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April 06, 1984 - Image 12

Resource type:
Text
Publication:
The Detroit Jewish News, 1984-04-06

Disclaimer: Computer generated plain text may have errors. Read more about this.

12

Friday, April 6, 1984

THE DETROIT JEWISH NEWS

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Arab-Israeli dialogue

Continued from. Page 1

the Israelis and the Palestinians. "In the
zero-sum conflict, there is no middle
ground."
Bar-On said the solution to peace is by
accommodation. "We have to realize that
there are some things both sides can win.
By giving up things, you win things that
are good for both — survival and the end of
bloodshed."
But, he added, that violence and force
are not the answer. "Violence and force
cannot lead either side to achieve its own
goals. In our case (the Lebanese invasion)
stopped us from achieving anything.
"Guerrilla warfare is successful to
break the will of the other side. It can be
successful against the power that has the
option to lose. Israel has no option to lose
this war."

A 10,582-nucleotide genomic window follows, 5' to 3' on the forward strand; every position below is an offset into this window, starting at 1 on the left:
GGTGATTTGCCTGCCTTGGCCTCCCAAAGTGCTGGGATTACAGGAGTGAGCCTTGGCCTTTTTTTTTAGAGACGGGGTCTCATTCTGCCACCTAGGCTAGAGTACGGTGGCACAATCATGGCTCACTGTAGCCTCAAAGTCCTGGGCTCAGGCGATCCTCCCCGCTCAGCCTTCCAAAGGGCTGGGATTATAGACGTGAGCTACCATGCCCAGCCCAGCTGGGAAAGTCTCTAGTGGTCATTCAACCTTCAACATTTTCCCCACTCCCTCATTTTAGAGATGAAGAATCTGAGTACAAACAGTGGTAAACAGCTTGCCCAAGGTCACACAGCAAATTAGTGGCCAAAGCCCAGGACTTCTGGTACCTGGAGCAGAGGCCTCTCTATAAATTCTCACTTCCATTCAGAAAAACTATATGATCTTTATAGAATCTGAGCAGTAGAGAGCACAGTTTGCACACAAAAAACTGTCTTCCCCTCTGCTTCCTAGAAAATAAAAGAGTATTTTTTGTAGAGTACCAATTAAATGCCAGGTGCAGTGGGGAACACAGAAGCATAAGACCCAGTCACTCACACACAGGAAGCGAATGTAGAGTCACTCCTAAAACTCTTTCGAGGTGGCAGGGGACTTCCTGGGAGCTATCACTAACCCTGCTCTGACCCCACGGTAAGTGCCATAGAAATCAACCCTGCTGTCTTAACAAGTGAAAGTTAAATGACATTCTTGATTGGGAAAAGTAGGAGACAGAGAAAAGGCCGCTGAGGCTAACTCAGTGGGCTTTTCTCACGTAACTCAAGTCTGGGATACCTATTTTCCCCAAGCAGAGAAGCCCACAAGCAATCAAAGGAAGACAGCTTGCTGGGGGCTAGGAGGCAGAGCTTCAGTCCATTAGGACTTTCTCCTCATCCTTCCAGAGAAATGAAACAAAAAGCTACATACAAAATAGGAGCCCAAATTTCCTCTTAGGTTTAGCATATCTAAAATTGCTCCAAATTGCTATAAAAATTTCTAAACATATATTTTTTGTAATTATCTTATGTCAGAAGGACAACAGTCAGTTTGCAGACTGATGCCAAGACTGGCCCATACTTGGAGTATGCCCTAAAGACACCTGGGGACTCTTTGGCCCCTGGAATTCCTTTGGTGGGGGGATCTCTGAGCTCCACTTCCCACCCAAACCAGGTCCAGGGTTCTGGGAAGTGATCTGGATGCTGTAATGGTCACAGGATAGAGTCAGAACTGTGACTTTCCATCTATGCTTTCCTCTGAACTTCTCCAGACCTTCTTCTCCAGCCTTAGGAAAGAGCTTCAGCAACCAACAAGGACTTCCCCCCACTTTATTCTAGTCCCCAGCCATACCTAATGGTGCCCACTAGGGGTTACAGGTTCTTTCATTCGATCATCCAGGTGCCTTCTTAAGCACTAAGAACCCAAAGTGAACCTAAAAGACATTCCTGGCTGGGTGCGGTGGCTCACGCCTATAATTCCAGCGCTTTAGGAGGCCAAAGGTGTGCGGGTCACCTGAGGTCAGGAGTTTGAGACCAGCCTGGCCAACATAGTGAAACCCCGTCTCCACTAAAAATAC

Despite favoring accommodation,
Bar-On found that compromise is "self-
defeating."
"This approach belongs to a phase we
are not yet at. Nobody will be happy, that's
the nature of compromise." -
Yet, he was hopeful that peace could
be achieved.
"The time has come to end the 60-
year-old bloody conflict. We are bound to
exist another 3,000 years or more. We are
bound to live next to each other. The only
way to do it is by accommodating each
other's desires, recognizing each other's
rights and recognizing each other's aspira-
tions."
Milhem, who was greeted by applause,
also denounced the Jerusalem attack.
"Nobody in his right senses approves of
killing innocent people.
"I was shocked at the news of people
being killed. These boys (the terrorists)
knew they would be killed in the streets of
Jerusalem. They may not know they're
doing damage to their cause."
Milhem told the filled-to-capacity
forum that, in essence, the Palestinians
are not getting a fair shake. "There has
been so much injustice done to the Palesti-
nians — and I am one of them." He added,
however, "I am not speaking on behalf of
the Palestinians but I am elected by the
Palestinians. They put a lot of confidence
in me. I love them."
He related the story of Isaac and
Ishmael, in which Isaac calls to Ishmael to
stop the wars and make peace. Updating
the tale, he substituted the late Egyptian